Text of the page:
Saliba Sarsar and Hiyam Zakharia Sarsar
Common Ground News Service
We have spent much time coming to terms with our own personal experiences with the conflict and the wars that it has produced. Even though we are often discouraged by the daily news from Israel and Palestine, we remain committed to a bright future for all peoples there.
Long before we met, during the Six-Day War, when one of us was eleven and the other four, we experienced the battle for Jerusalem. We still remember the fear of the night and day and the anxiety that gripped our parents as they attempted to protect us from harm. Although our plight paled in comparison to those of others — one of us lost two neighbours in that war — the memory of that war persists.
When the barbed wire and walls separating East from West Jerusalem were cleared away, we met the enemy for the first time. To our surprise, the enemy was just like us. The enemy became a friend and the unfamiliar became commonplace. What still concerns us, however, is the mistrust and fear with which each national community views the other, given the longstanding differences and current impasse.
At the height of the first Intifada — the Palestinian struggle against the Israeli occupation between 1987-1993 — the younger of us, like thousands of others, lived under fire. Fear truly became part of life, as demonstrations erupted, stones targeted soldiers, car tires were burnt, tear gas bombs exploded, bullets were fired, youngsters were beaten and arrested while others were seriously injured or killed.
During the 1991 first Gulf War, like most Israelis and Palestinians, the younger of us also faced the danger of Scud missiles launched by Saddam Hussein’s Iraq against Israel. With a gas mask in hand, every time the siren sounded, she ushered her entire family into the “safe” room, taped the door shut and prayed until the clear signal was given.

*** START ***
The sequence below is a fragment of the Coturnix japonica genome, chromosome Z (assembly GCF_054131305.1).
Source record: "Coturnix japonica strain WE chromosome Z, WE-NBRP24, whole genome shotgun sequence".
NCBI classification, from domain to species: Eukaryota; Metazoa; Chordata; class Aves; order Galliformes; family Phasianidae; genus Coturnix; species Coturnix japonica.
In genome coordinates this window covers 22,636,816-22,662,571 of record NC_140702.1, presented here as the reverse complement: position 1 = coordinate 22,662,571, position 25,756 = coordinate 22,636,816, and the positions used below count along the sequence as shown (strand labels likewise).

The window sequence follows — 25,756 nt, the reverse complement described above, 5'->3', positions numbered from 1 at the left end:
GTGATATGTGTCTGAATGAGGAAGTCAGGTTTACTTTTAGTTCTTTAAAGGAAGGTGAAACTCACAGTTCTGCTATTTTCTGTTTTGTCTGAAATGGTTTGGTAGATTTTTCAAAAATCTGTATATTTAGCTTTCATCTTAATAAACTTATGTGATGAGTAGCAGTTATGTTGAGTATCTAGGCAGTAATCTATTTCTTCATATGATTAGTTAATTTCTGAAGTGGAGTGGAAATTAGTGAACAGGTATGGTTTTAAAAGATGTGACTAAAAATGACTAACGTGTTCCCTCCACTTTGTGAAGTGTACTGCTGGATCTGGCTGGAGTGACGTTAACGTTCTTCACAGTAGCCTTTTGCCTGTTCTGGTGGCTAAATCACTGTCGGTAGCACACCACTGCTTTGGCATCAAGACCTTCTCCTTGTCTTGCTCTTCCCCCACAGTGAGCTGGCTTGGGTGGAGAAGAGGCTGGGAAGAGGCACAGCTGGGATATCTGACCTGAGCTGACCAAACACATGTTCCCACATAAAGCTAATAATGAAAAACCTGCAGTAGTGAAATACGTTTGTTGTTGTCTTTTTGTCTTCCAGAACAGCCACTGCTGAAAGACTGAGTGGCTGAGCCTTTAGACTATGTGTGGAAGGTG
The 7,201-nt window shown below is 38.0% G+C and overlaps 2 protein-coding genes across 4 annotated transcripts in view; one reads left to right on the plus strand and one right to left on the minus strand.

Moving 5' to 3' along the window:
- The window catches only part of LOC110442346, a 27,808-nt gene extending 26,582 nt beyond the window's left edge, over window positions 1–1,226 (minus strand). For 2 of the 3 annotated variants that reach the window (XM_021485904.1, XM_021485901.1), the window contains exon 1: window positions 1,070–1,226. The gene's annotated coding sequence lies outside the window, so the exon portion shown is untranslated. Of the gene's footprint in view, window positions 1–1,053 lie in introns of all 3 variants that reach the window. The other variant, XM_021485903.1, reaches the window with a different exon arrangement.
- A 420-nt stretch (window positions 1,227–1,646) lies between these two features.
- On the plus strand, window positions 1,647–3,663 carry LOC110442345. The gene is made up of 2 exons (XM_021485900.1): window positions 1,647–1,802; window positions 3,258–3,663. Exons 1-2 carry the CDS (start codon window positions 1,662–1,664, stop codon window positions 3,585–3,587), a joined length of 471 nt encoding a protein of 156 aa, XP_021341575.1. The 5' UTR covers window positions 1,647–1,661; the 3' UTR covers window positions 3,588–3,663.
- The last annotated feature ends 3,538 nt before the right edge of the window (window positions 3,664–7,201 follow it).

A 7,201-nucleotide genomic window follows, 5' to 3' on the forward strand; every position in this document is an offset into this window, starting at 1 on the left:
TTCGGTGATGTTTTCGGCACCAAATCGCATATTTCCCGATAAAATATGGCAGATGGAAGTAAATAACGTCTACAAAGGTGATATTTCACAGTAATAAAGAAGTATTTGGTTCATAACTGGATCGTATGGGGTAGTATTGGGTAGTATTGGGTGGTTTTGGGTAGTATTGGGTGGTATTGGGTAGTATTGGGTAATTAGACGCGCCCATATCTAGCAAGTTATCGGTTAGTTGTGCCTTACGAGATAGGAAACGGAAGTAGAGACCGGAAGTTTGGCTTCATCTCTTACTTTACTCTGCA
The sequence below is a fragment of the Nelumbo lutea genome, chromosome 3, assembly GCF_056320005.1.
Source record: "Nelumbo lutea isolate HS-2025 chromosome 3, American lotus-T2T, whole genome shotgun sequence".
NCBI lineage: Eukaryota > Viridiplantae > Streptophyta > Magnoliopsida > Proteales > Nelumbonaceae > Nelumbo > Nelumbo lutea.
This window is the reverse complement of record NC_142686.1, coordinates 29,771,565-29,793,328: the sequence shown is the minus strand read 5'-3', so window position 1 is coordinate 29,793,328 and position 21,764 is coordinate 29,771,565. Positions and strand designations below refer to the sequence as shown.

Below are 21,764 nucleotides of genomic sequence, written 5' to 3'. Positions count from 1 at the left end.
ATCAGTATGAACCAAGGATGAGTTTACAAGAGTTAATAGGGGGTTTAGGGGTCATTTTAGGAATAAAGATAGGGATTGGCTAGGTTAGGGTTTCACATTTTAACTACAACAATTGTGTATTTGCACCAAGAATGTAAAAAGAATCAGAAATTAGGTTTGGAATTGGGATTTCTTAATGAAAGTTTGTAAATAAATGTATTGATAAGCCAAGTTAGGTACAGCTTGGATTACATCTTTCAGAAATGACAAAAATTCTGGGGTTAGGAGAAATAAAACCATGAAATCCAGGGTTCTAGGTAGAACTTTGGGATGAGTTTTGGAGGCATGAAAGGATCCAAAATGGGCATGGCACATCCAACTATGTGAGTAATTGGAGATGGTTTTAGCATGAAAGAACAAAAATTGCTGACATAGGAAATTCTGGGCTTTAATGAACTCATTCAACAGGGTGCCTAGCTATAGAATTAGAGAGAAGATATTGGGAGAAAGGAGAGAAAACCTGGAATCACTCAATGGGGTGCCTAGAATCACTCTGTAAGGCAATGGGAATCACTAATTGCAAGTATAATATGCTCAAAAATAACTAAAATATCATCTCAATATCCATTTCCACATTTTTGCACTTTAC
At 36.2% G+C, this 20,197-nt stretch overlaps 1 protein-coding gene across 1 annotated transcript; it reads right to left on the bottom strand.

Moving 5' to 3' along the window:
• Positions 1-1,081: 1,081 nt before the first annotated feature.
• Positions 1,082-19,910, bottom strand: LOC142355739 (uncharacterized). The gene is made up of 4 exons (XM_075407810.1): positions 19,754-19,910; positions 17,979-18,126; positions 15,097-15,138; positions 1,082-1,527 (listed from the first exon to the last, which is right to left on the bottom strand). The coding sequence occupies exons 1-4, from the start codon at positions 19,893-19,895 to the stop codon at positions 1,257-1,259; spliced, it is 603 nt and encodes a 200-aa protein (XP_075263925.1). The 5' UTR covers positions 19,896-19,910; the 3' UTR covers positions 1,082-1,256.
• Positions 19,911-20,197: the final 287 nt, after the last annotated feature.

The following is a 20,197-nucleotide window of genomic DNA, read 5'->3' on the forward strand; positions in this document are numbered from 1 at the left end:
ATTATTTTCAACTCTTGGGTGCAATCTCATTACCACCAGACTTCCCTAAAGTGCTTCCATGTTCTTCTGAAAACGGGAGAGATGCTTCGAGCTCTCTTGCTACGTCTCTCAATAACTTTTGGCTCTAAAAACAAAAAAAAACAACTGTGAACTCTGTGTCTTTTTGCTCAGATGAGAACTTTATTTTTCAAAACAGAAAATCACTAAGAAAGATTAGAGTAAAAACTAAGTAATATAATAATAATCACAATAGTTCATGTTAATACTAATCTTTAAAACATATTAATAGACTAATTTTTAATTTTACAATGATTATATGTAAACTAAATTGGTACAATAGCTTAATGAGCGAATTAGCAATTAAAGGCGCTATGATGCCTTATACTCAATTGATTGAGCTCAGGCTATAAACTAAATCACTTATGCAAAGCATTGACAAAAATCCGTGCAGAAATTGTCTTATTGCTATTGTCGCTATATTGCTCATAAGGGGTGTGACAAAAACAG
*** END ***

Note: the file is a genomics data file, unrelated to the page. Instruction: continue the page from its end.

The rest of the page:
As children and adolescents, we worried about tomorrow and learned to plan for the unexpected, which, in turn, often became reality. Why must children have abnormal lives? Why must parents live in constant fear, agonising about their children’s present and future? When will leaders realise that fear cannot be overcome by force but by a secure state of mind achieved through peace? Why do conscience and political will disappear in times of extreme crisis?
We understand that most Israeli and Palestinian children do not dare to dream of peace. Their parents embrace them as if it is their last embrace. Bombs in public places, rocket attacks and the occupation weigh heavily on everyone’s mind. An estimated 33% of Israeli youth and 70% of Palestinian youth suffer from Post Traumatic Stress Disorder. Painful memories cling to the minds and hearts of Holocaust survivors and their descendants and to those who suffered during the successive Arab-Israeli wars.
Palestinian refugees — who left or were forced to leave their homes in the 1948 Nakbah (Arabic for catastrophe) and the 1967 Naksah (Arabic for setback) — or their descendants hold tightly to the worn-out deeds and rusted keys, hoping to return but afraid that the promise of return will never materialise.
The perennial conflict has led some to extremism and violence, with the expected response of yet more extremism and counter-violence. The Israeli occupation and its settlement project continue with walls and military checkpoints, turning Israel into a fortress and Palestinian areas into large enclaves, if not prisons. Palestinians are becoming increasingly more desperate, publically holding onto the past but privately fearful that the past has guided them toward a dead end.
Palestinians and Israelis are entitled to a better future. We envision Israel and Palestine living alongside each other in peace and security. We envision Jerusalem as an open city where people of faith can sojourn without hindrance. We envision Neve Shalom/Wahat al-Salaam (Oasis of Peace) — a village, jointly established by Jewish and Palestinian Arab citizens of Israel, which is engaged in educational work for peace, equality, and understanding between the two peoples — as the norm, not the exception.
Israelis and Palestinians need more social workers and therapists instead of fighters, less bereavement and more reconciliation, enlightened leaders who see beyond the next election, and a new beginning where, as equals, they can live in a world beyond fear.